The first work introduced London audiences to an unfamiliar, non-western dance tradition; the second marked a bold departure for one of the outstanding classical ballet stars of her generation. Both journeys would become templates for the new Sadler’s Wells.
“With Sylvie, it was a case of giving her a chance to work with a contemporary choreographer, and providing her with the next step in her career. With Akram and Larbi, it was different. A lot of people were aghast . . . On paper it looked as if it might not be a good fit.”
Any doubts Spalding may have harboured were dispelled when he saw Zero Degrees on the day after the London bombings of July 7 2005.
“I was thinking no one was going to come. And then in front of the theatre, there was this whole sculpture of bicycles! Everyone had cycled and they couldn’t fit their bikes on to the railings, and piled them on to one another.”
Once inside the theatre, there was further resonance. “The piece was about living in London as an outsider. And it was also about mourning, and about death. It somehow hit a note.
“You could feel this was a moment when people wanted — needed — to come together. And that is something I try to think about when we are doing the programming — that art has this ability to talk about what it is to be human, whatever your race or background.”
The 20 works that have been commissioned for the anniversary year include a new piece by Cherkaoui in November, and Khan’s final solo performances in May. The spirit of collaboration lives on with the UK premiere of Layla and Majnun, blending the work of Mark Morris, Howard Hodgkin and Yo-Yo Ma, also in November, while the theatre’s latest associate artist, Sharon Eyal, will present the world premiere of her Used to be Blonde this month.
One effect of the prominence given to associate artists — of whom there are currently 17 — is that choreographers have developed loyal fan bases. “When I started, no one knew who the choreographers were,” says Spalding. “In a way, we have helped make stars of them.”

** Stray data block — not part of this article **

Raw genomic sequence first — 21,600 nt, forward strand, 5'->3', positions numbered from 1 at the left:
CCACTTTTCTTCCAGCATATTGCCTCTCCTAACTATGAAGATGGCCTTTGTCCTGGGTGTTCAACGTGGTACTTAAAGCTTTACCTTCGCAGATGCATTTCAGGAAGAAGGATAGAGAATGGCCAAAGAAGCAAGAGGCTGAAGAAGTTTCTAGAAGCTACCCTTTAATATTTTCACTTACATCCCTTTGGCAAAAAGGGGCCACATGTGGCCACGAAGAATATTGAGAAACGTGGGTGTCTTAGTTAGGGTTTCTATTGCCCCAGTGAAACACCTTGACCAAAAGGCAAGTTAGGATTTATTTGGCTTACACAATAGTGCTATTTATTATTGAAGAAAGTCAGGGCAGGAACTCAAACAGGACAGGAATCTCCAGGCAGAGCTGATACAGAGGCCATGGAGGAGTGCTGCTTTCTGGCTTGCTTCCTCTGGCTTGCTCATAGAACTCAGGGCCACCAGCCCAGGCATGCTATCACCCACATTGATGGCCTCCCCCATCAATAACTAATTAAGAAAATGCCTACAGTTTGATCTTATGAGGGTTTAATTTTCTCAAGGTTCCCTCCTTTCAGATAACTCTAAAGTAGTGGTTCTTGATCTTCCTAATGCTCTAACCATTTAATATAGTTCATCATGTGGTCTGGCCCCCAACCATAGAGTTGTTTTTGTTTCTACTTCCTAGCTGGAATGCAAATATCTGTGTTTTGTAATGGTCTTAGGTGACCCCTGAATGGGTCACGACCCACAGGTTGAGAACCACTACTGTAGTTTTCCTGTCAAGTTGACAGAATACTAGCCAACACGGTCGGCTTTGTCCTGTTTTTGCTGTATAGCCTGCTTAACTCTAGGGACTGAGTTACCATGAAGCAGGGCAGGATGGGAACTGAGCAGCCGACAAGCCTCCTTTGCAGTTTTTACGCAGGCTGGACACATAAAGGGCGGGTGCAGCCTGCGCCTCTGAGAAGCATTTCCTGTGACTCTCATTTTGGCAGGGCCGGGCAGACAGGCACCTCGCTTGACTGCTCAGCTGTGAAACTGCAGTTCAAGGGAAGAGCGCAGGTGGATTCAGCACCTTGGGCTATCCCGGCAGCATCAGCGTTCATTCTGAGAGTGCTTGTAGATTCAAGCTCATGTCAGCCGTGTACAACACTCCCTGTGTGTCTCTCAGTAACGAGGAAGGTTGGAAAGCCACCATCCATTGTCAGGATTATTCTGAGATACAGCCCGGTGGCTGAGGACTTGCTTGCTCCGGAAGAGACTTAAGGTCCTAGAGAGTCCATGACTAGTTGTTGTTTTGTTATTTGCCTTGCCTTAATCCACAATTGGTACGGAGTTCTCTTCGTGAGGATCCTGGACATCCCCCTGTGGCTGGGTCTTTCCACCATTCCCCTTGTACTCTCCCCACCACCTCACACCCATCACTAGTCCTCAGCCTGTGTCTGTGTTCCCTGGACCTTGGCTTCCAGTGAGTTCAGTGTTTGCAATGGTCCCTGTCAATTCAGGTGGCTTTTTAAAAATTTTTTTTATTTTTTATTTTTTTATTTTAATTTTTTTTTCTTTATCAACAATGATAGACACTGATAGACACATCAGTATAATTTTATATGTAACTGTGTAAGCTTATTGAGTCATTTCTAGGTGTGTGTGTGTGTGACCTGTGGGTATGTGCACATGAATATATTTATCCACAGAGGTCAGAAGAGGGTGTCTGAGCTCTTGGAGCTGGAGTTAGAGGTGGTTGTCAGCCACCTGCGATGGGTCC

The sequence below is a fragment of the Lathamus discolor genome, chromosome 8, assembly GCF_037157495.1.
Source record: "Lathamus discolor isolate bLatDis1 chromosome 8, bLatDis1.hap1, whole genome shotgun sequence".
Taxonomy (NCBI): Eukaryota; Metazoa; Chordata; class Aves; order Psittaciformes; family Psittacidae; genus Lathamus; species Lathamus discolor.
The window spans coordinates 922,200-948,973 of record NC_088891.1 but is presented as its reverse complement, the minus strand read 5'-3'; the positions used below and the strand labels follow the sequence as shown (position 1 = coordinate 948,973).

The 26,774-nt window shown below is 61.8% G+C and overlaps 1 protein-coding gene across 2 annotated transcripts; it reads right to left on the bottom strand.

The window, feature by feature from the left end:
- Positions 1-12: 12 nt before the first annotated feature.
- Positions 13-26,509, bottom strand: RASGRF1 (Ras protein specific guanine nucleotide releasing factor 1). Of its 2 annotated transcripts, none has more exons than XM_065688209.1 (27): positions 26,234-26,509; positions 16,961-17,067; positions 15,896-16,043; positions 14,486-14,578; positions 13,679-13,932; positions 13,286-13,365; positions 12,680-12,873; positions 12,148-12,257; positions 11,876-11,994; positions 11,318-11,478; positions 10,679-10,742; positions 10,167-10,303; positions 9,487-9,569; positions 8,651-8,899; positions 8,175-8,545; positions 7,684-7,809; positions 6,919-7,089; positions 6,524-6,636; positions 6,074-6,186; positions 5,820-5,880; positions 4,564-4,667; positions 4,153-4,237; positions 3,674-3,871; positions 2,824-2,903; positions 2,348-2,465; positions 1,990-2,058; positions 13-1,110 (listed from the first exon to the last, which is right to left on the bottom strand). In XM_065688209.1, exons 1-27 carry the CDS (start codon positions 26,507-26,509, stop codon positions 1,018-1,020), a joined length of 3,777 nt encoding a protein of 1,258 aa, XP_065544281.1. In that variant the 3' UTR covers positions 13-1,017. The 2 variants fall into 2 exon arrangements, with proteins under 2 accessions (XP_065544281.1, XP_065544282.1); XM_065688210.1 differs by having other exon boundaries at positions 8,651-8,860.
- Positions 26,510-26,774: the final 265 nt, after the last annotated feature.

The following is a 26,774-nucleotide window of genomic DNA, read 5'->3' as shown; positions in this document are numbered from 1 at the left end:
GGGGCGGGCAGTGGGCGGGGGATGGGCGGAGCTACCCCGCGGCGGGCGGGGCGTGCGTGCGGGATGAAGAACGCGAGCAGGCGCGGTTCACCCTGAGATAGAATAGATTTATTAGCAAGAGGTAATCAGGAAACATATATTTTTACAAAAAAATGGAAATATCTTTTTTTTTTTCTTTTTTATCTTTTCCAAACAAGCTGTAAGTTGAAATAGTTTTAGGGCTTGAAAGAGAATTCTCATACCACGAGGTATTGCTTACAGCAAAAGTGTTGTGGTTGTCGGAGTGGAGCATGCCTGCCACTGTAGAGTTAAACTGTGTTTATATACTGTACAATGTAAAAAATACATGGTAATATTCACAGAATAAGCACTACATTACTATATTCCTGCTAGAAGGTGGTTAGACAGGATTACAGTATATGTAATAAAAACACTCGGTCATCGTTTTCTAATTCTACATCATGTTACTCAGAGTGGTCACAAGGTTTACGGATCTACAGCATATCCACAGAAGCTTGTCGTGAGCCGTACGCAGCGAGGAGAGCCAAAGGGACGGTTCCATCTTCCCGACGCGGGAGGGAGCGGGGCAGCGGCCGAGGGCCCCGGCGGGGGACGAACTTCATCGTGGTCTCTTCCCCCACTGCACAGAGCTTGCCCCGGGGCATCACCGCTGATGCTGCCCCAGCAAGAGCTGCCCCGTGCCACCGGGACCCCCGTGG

The Sylvie Guillem route into contemporary dance, in the meantime, continues with the visit of Royal Opera star Natalia Osipova, who is dancing with American Ballet Theatre principal David Hallberg in Pure Dance in September. Spalding says such works attract visitors who would be more naturally drawn to Covent Garden, while successful outings at the Royal Opera by Hofesh Shechter and Crystal Pite show that the effect works in the opposite direction, too. “The old division has gone away,” he says with finality.
Eyes are now on the future, in particular the building of a new mid-sized theatre, seating 550, in Stratford’s Olympic Park, to open in 2022 (“a slightly safer middle-ground venue, which is missing in London”, Spalding says), as well as six new studios and a hip-hop academy. “It will be devoted to teaching the physical skills as much as anything. We are falling slightly behind internationally. In France they are on a different level in terms of performance.
“One of the things I reflect on,” says Spalding on the new development, “is whether, 20 years ago, dance would have been such a central part of such a huge and great social project in London. Our theatre will be a welcoming point. It shows that there has definitely been a shift in public perception.” We are seeing, it seems, better than ever.